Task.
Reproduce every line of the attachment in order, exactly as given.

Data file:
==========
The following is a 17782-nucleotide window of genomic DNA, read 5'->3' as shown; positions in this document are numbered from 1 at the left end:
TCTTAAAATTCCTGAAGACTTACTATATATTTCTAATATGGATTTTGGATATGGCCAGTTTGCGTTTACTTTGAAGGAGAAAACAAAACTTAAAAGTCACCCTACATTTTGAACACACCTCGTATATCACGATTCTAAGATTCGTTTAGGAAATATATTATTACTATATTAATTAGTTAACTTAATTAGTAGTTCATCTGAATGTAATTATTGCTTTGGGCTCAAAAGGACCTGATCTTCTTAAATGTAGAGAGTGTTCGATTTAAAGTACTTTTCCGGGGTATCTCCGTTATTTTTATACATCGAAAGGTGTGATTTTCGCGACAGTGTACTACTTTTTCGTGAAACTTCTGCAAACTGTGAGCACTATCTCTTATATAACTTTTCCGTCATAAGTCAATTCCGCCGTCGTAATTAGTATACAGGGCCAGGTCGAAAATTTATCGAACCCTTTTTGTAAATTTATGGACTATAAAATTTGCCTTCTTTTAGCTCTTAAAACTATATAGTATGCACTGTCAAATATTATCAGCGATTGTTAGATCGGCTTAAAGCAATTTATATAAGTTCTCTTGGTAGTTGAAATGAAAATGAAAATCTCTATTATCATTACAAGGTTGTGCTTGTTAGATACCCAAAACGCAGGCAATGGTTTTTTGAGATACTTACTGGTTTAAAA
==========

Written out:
The following is a 17782-nucleotide window of genomic DNA, read 5'->3' as shown; positions in this document are numbered from 1 at the left end:
TCTTAAAATTCCTGAAGACTTACTATATATTTCTAATATGGATTTTGGATATGGCCAGTTTGCGTTTACTTTGAAGGAGAAAACAAAACTTAAAAGTCACCCTACATTTTGAACACACCTCGTATATCACGATTCTAAGATTCGTTTAGGAAATATATTATTACTATATTAATTAGTTAACTTAATTAGTAGTTCATCTGAATGTAATTATTGCTTTGGGCTCAAAAGGACCTGATCTTCTTAAATGTAGAGAGTGTTCGATTTAAAGTACTTTTCCGGGGTATCTCCGTTATTTTTATACATCGAAAGGTGTGATTTTCGCGACAGTGTACTACTTTTTCGTGAAACTTCTGCAAACTGTGAGCACTATCTCTTATATAACTTTTCCGTCATAAGTCAATTCCGCCGTCGTAATTAGTATACAGGGCCAGGTCGAAAATTTATCGAACCCTTTTTGTAAATTTATGGACTATAAAATTTGCCTTCTTTTAGCTCTTAAAACTATATAGTATGCACTGTCAAATATTATCAGCGATTGTTAGATCGGCTTAAAGCAATTTATATAAGTTCTCTTGGTAGTTGAAATGAAAATGAAAATCTCTATTATCATTACAAGGTTGTGCTTGTTAGATACCCAAAACGCAGGCAATGGTTTTTTGAGATACTTACTGGTTTAAAA